Keith Raniere is Found Guilty on All 70 Counts
Richard: Raniere who portrayed himself as a savant and a genius was, in fact, a massive manipulator, a con man and the crime boss of a cult-like organization.
Male: That’s U.S. attorney, Richard Donoghue and with great speed, we think, just five hours of deliberation, a jury down in Brooklyn, convicting Keith Raniere of NXIVM on all counts. All 70. Could spend life in prison. We are joined by legal analyst from Martin, Harding & Mazzotti, Cassandra Kazukenus. Cassandra, how are you?
Cassandra: Good. How are you guys this morning?
Male: Good. So we were not the least bit surprised with the guilty verdicts, were you?
Cassandra: No, I think it’s been so publicized in this area that I don’t think anyone really had any question about it.
Male: What about the speed? I mean we thought that, maybe given like some of the racketeering stuff, some of that stuff was a little bit technical in nature. The fact that they came back so quickly, I think five hours, surprised me. How about you?
Cassandra: It does, but you know, they’ve been sitting there for seven weeks thinking about this guy and you know, honestly nobody seems to like him. And sometimes that actually plays a part in how quick something gets done.
Female: Yeah. But whether you like somebody or you don’t like somebody, that doesn’t really have an impact sometimes on what the actual charges are. You could like somebody an awful lot but still believe that they did what they did or not like someone an awful lot and say, you know, the case just isn’t there. They didn’t present much of a defense other than try to say, you know, [inaudible 00:01:18] in the prosecution and say, “Oh yeah, there was one woman who went rogue and it was all her fault.” So they really didn’t have an effective defense.
Cassandra: No. It seemed like the focus also was on…for the sex trafficking component, whether it was a commercial sex act. Instead, they’re saying it’s voluntary or consensual.
Male: Now, they will of course appeal. I know everybody expects that. I don’t know how closely you’ve been following everything there, on what basis do you think they would appeal? I know Kelly and I were speculating earlier, there was one instance when they had a one of the cooperating witnesses, Lauren Saltzman, on the stand and the questioning got very rough to the point where the judge just shut it down before the defense might’ve been through with the cross-examination. Did you think that that thing with the judge shutting that aspect down, that witness down, might be grounds for appeal?
Cassandra; It doesn’t really seem like it. You know, there was still extensive questioning before that. Questioning can be shut down if the point has been made. You can’t badger and berate somebody to get them to change their testimony. And I think that their points had already been made.
Female: The one thing they hadn’t gotten to during that cross-examination was that she was testifying as part of a cooperation agreement, which could have shed different light on her testimony, they hadn’t gotten into that. But at the same time, they could have had the opportunity the next day when they came back to court to reopen that. They didn’t make that request to continue her cross.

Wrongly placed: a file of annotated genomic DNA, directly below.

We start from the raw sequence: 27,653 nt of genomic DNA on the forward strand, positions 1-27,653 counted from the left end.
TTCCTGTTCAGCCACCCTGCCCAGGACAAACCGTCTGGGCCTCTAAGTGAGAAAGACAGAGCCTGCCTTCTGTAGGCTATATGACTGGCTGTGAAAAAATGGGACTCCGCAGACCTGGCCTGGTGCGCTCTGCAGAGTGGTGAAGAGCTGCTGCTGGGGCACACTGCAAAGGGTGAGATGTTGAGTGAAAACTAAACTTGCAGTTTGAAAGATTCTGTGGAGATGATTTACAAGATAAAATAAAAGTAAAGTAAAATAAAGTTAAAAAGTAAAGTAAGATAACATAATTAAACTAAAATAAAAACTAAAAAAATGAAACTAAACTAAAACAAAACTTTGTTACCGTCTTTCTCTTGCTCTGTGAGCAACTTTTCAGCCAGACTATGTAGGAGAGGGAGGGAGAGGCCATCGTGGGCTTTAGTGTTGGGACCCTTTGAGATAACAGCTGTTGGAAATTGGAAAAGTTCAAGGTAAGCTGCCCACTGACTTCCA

Cassandra: Exactly. And it’s also usually typically a part of the jury charges as well.
Male: So what do you think will happen to the other five witnesses here? Do they all have deals or will any of them, Lauren Salzman specifically who was a cooperating witness I guess. Do you think they will be going away doing jail time as well?
Cassandra: Yeah, I think that’s a very real potential for them. I suspect what the deal is going to be is either the length of time, the location of the jail sentence, something like that. But I don’t think they’re gonna walk away scot-free.
Male: Were you surprised, we were not, that Raniere didn’t take the stand himself?
Cassandra: No, I wasn’t surprised at all.
Male: What do you hazard when you bring a guy out there? I mean, could you make the case this guy is charismatic, maybe he could bring the jury under his spell.
Cassandra: You could, but the risk is so great in that scenario. I don’t think the reward outweighs the risks, I guess
Female: The other plan for the appeal I had read was that he wanted to cite ineffective counsel. How often is that really effective?
Cassandra: It’s not usually very effective, especially in a situation where they had seven weeks of trial there. They’ve done vigorous cross-examination. They aren’t going to do appeals. It doesn’t have a basis. That’s my opinion anyway.
Male: Yeah. And so I mean he could get life in prison I guess when you add everything up. Do you think he’ll ever see freedom?
Cassandra: I don’t. I don’t. I think that with the sex trafficking, the minimum is…he’s 58 years old right now. [inaudible 00:03:57] the minimum is another 15.
Female: There’s also a possibility that there could be other charges brought in other parts, other jurisdictions because there were crimes that took place in Mexico and in upstate New York, outside of the eastern district. So, is this something you think they would possibly pursue or do you think we’re just done now?
Cassandra: I think it would depend on the sentencing, but why use the resources of other jurisdiction…not double down on it, but essentially ensure the thing…that a person is not going to…doesn’t see the light of day.
Male: Yeah, and especially if they don’t feel there’s a good chance to win on appeal. Yeah. Why? If he’s going to be locked up forever, what’s the point? I get you on that. Hey, from Martin, Harding & Mazzotti, Cassandra Kazukenus. Cassandra, thanks so much.
Cassandra: No problem. Thank you.
Male: Have a great day.